Eastern Kentucky counties continued to dig out Tuesday from a weekend snow that left more than 34,000 customers without power at one point.
Hardest hit were Perry, Knott, Leslie and Letcher counties, where 6 to 8 inches of snow brought down tree limbs and utility lines. Breathitt, Pike and Floyd counties also had significant outages.
Kentucky Power Company said it had more than 340 additional lineman and assessors to aid in restoration efforts. Many were brought in before the storm, the company said on its Web site.
As of 9 a.m. Tuesday, the number of people without power dropped to 17,673, down from 23,500 Monday evening, according to the power company's Web site. The Paintsville Service Area was no longer listed, which should mean power was back on there as of midnight, according to previous estimates on the site.
As of Monday, more than 53 percent of the company's customers in Leslie County were without power. And more than 57 percent of the company's customers in Knott County had no electricity.
Although the outages peaked at about 34,000 Monday afternoon, the number of customers without power had decreased to about 23,500 by about 7 p.m. Monday, said Ronn Robinson, a spokesman for Kentucky Power.
Wanda and Leonard Combs of Pine Top in Knott County were heating their home with kerosene.
"We have no way of cooking, so we're eating sandwiches," Wanda Combs said Monday afternoon. The couple moved to Knott County last year from Rome City, Ind. "No coffee, no nothing. We're not used to this."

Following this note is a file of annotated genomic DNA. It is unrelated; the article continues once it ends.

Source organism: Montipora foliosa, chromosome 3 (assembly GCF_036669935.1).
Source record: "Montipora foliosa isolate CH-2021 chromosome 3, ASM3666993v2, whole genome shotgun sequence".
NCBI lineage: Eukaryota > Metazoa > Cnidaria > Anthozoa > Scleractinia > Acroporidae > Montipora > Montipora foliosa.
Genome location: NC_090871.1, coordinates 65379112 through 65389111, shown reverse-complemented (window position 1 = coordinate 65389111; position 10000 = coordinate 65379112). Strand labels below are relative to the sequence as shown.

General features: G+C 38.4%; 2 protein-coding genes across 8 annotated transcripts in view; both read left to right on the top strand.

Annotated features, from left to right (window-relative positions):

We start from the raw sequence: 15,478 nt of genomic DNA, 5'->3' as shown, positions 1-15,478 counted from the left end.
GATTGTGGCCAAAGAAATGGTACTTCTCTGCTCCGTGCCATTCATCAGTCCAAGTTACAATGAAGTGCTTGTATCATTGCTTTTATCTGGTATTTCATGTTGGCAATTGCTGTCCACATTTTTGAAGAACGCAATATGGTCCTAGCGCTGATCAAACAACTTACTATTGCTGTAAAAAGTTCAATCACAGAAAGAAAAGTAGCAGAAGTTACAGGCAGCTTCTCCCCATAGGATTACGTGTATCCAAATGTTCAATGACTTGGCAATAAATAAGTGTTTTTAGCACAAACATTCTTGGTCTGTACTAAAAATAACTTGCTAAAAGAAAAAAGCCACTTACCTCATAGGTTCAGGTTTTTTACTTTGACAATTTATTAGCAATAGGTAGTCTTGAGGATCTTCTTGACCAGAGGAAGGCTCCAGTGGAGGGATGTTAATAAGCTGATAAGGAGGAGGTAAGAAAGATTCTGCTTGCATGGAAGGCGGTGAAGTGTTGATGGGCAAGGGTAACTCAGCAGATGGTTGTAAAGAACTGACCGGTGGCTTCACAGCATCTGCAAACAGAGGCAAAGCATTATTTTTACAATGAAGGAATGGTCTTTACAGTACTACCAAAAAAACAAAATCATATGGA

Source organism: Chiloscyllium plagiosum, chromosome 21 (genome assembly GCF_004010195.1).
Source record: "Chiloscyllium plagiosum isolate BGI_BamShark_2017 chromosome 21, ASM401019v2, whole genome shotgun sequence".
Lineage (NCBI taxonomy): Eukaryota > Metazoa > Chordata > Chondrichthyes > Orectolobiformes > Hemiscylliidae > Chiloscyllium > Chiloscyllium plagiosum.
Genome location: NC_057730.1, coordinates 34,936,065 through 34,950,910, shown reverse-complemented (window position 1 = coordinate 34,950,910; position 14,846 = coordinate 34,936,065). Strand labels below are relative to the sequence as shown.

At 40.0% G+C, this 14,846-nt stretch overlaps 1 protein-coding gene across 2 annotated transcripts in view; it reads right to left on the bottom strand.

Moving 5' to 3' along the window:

In Perry County, an estimated 36 percent of Kentucky Power customers had no electricity, down from the 43 percent reported earlier Monday, the company said on its Web site.
Even Judge-Executive Denny Ray Noble was in a plow truck as crews scraped snow off roads Monday, said John Epperson, the county's emergency management director.
If requested, county road crews assisted the power company in the removal of tree limbs, Epperson said.
Gospel Light Baptist Church in Hazard opened its doors to the community on Monday, offering hot meals and a warm place to stay, said pastor Chris Fugate.
He said about 20 people had been at the church throughout the day on Monday, and a family of about 9 more had just dropped in to get a warm supper.
Fugate expected some families to begin going home Monday night as power was restored, but he said the newly-formed church planned to remain open to residents as long as needed.
No shelters had opened in Letcher County, but that might change by Monday evening, said Paul Miles, emergency management director.
"Last count we had, we had about 5,000 or 5,500 people" without power, Miles said Monday afternoon. "We've got trees down, roads blocked. We've got the county road department along with Pine Mountain Search & Rescue trying to open up roadways that are impassable at this point. ... It's just a hardship and an inconvenience on everyone."
Kentucky Power estimates that 90 percent of its customers will have power before these times as of 9 p.m. Monday:
■ Hazard Service Area: 6 p.m. Friday, Feb. 24
■ Pikeville Service Area: Midnight, Wednesday, Feb 22
■ South Williamson Service Area: midnight, Tuesday, Feb. 21
■ Whitesburg Service Area: midnight, Thursday, Feb. 23
Herald-Leader staff writer Karla Ward contributed to this report. Greg Kocher: (859) 231-3305. Twitter: @HLpublicsafety